Midterm elections are usually thought of as a referendum on the president. But for many Americans, the 2018 midterms were a referendum on so much more. When she sat down with WNYC’s Kai Wright, HuffPost Editor-in-Chief Lydia Polgreen called this election cycle “a referendum on our character as a nation.” And as with the many pending results around the nation, the results of the referendum, Polgreen said, feel “too close to call.”
Polgreen and Wright sat down for a roundtable discussion on the midterms for an episode of The United States of Anxiety podcast. They were joined by Kelly Dittmar of The Center for American Women and Politics and conservative columnist Mona Charen. Charen, who joked that she has “been in a clinical depression” since the Trump campaign started gaining momentum in 2015, disclosed that the 2018 midterms brought with them a milestone: she cast her first vote for a democratic candidate. But that doesn’t mean she doesn’t still consider herself a republican. “There’s a big [political] middle in the country that is dissatisfied with all of the choices on offer and I guess I’m in that basket now,” Charen said.
In the second half of the episode, listen to an intimate conversation between lifelong activist Dolores Huerta and her daughter, Juana. Raised in Stockton, California, 88-year-old Dolores has made a career of publicly fighting for the rights of others. Along with Cesar Chávez, she helped to found the United Farm Workers Union and became iconic for her rallying cry “sí se puede!” She was instrumental in organizing the Delano grape strike and boycott of the 1960s that demanded equal wages and better working conditions for the mostly Latino and Filipino farm workers.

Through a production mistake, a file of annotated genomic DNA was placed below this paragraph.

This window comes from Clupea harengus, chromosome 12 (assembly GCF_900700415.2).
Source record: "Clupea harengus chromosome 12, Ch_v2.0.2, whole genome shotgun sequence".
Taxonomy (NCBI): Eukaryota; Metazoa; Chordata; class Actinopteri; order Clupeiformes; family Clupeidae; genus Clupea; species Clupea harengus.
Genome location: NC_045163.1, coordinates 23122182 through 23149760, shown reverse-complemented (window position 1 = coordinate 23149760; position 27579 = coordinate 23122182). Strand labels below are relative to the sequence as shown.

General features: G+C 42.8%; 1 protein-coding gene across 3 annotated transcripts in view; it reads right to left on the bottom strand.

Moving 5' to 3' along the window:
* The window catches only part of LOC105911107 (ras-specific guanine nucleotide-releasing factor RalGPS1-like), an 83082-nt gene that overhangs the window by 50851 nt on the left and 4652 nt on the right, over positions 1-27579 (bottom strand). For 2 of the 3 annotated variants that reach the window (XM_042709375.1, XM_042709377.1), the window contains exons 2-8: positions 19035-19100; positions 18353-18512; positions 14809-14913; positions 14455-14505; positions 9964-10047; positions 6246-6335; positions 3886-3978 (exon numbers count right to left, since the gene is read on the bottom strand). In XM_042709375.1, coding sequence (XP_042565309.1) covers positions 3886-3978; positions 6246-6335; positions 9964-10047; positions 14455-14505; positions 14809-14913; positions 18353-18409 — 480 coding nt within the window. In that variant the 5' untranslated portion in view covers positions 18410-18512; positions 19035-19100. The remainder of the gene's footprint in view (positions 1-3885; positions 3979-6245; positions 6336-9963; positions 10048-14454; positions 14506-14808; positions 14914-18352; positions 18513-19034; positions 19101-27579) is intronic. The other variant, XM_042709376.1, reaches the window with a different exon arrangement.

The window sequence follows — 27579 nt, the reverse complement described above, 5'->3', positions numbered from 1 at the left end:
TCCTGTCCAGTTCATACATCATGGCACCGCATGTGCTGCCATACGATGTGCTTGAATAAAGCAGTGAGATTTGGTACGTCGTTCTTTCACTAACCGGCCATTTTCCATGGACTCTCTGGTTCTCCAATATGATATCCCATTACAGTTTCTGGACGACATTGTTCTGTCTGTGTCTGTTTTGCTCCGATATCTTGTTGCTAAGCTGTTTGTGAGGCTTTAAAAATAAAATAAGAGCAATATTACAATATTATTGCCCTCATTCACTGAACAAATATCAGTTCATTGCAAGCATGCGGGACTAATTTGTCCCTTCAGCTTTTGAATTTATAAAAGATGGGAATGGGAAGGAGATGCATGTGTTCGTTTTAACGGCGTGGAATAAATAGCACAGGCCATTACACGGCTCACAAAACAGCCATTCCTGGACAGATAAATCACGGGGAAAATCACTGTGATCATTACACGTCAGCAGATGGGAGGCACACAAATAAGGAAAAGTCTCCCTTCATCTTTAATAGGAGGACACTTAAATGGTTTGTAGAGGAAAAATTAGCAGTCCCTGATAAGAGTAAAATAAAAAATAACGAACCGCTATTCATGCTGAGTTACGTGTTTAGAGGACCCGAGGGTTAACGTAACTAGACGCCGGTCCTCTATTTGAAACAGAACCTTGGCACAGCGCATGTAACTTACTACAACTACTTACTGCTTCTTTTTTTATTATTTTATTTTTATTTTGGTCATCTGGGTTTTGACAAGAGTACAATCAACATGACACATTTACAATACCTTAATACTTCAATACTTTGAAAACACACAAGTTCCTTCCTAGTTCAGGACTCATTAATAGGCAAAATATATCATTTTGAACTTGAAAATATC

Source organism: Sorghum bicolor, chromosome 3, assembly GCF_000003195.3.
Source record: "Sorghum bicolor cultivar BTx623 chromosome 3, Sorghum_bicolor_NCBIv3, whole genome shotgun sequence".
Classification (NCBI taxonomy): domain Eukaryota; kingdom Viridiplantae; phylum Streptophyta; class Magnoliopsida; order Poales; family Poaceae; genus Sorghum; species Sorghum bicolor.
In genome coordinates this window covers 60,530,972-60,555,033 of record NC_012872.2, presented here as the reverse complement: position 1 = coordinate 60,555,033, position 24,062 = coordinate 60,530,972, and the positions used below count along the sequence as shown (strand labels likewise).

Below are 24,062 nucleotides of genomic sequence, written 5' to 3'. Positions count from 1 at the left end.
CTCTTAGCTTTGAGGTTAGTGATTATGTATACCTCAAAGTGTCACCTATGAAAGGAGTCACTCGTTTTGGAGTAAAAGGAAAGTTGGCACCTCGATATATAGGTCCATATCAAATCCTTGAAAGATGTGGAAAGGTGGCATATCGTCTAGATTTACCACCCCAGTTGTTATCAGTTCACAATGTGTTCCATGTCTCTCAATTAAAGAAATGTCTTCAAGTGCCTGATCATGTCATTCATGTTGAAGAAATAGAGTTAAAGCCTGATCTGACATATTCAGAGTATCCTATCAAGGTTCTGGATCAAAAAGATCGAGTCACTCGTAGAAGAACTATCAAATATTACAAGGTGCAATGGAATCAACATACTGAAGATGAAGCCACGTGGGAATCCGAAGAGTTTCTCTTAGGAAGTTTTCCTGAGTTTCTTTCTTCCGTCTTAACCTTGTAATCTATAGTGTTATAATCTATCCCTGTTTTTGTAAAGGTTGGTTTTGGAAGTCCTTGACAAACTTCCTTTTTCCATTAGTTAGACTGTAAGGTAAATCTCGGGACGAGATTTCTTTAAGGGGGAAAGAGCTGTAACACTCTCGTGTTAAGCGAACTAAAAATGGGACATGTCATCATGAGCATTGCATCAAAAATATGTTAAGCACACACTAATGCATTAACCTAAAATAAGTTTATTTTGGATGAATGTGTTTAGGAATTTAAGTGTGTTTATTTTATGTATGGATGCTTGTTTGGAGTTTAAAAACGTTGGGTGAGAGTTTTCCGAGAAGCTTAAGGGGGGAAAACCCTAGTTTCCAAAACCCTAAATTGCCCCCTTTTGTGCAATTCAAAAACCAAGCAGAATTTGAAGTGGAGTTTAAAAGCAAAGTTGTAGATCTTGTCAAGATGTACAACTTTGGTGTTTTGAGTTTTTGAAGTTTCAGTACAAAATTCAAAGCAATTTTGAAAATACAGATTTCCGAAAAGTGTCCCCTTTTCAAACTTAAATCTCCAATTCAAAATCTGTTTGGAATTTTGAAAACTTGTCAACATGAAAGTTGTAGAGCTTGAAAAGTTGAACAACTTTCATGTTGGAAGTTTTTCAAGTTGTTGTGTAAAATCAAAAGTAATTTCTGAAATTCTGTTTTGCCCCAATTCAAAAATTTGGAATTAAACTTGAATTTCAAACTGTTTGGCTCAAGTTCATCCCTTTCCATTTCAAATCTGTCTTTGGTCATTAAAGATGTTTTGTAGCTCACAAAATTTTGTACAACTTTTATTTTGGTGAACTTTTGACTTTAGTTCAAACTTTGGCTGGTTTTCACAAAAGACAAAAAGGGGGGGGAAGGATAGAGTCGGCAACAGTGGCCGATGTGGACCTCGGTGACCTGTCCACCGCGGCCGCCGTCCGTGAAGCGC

Juana is a former Los Angeles public school teacher who now works at the Dolores Huerta Foundation. Juana interviews her mom about her experiences with gender and power both in her work as an activist in a predominantly male-led union, and at home.
This episode was produced in partnership with Latino USA, a weekly Latino news and culture program from NPR and the Futuro Media Group.